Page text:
Photo by Margaret Chant and edited by Jessica Metropulos

Thursday, July 8, 2010

Ohio Recap Pt 2: While We Wait for the Arena...

This month is proving to be a busy month for facility maintenance and upgrade at the barn. We're in the process of re-fencing a permanent dry lot for equines, as well as taking out a couple of old lines, and while we're doing that, we're (FINALLY) putting in a fenced outdoor ring.  There's a flat spot at the bottom of my playground that I've always used as my "Arena", but it proves difficult for things like Follow-the-Rail, and corner-to-corner, which actually require rails and corners! So I'm thrilled that we're actually adding those elements! More to come on the Heart and Desire Horsemanship Blog as construction begins and progresses!

 Anyway, most of the things that Linda had initially suggested for exercises while riding Crest are exercises (partial disengagement!) that are better set up for success, especially with a more impulsive horse, if they're done on a rail.  What needs to be done is this:  First, starting out, we need to establish some walk/trot/walk transitions.  In the downward transitions, I'll use partial disengagement  to "push" Crest down into the walk from trot, starting in his ribs and inside hind leg. I'll hold that until he can easily flow and relax in the walk, and he stretches his neck down. (See photo--though it looks like he's about to bash his head on the panel, I promise he was just stretching!)

Once those are smooth,  I need to ask Crest up into a canter, using proper fluidity and core strength, cantering in my body (as opposed to the  semi-fetal, fear-based squeeze and scream that I used to do, that usually results in Crest trotting like a dressage horse on steroids, and me about falling off). Once in canter, I'll allow a couple of strides at most,  and use the same partial disengagment concept to bring him down to walk again. Rinse and repeat.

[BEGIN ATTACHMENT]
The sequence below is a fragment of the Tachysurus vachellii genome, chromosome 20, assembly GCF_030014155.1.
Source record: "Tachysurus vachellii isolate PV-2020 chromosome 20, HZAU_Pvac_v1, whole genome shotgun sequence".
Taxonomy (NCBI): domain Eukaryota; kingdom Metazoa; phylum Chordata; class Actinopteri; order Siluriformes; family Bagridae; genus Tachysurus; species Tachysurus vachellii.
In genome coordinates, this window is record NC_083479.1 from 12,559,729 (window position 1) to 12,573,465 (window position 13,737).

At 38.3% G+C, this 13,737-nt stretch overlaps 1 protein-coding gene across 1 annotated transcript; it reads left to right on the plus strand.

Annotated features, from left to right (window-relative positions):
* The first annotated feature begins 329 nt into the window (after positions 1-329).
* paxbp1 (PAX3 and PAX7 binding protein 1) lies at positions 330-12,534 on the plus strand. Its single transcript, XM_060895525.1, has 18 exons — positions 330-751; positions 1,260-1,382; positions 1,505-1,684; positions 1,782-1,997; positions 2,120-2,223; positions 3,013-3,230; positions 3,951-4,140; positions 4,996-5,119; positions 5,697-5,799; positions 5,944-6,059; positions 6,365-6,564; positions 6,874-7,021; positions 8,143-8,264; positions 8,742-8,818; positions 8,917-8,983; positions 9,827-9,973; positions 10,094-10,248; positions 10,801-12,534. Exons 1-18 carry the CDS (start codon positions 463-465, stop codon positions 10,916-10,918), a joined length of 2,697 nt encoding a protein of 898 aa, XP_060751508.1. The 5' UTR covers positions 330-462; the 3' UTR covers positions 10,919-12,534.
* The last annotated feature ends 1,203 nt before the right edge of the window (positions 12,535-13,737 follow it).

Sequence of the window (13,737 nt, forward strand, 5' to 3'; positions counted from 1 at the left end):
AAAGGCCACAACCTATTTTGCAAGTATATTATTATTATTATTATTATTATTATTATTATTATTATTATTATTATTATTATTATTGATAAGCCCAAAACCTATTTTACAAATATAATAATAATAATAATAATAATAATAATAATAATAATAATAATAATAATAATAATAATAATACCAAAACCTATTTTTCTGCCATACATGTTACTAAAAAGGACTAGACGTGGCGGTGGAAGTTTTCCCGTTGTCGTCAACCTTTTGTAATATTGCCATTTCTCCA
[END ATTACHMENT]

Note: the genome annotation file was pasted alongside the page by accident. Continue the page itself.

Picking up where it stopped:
However, as I mentioned before, all this requires a rail of sorts. So whilst we wait for our arena, Crest and I have been preparing to ride by playing with partial disengagement online. I must confess, I felt like a total fool the other night when I had this realization. Parelli is so much about preparing online for what you want to do in the saddle, and yet I had not connected the dots from the ground exercise of partial disengagement to the saddle. I had taught both of my horses partial disengagement online months ago, as a means to encourage longitudinal flexion online. But I had not used it as a means to encourage relaxed transitions!  So, that's what we're playing with now.  Crest learned very quickly what I was searching for,  and currently (as of 7/7/10, last I played with him), he's doing beautiful trot/walk transitions, beautiful (SMOOTH) canter/trot transitions, and is starting to find some rhythm in his canter/walk transitions, all on about 18 feet of the 22' line. 

So that's where we're at for now.  The journey SINCE the lesson has been so fulfilling in and of itself, I just am loving this process :)

So savvy on, and keep your eyes peeled for another addition to the "Ohio Recap" series, as I come to understand and dissect Crest's tendencies as a learner!

1 comment:

Parelli Central said...

Great recap, Fran! I can't wait to hear more since I had to stay home and missed the Ohio event.

Petra Christensen
1Star Parelli Junior Instructor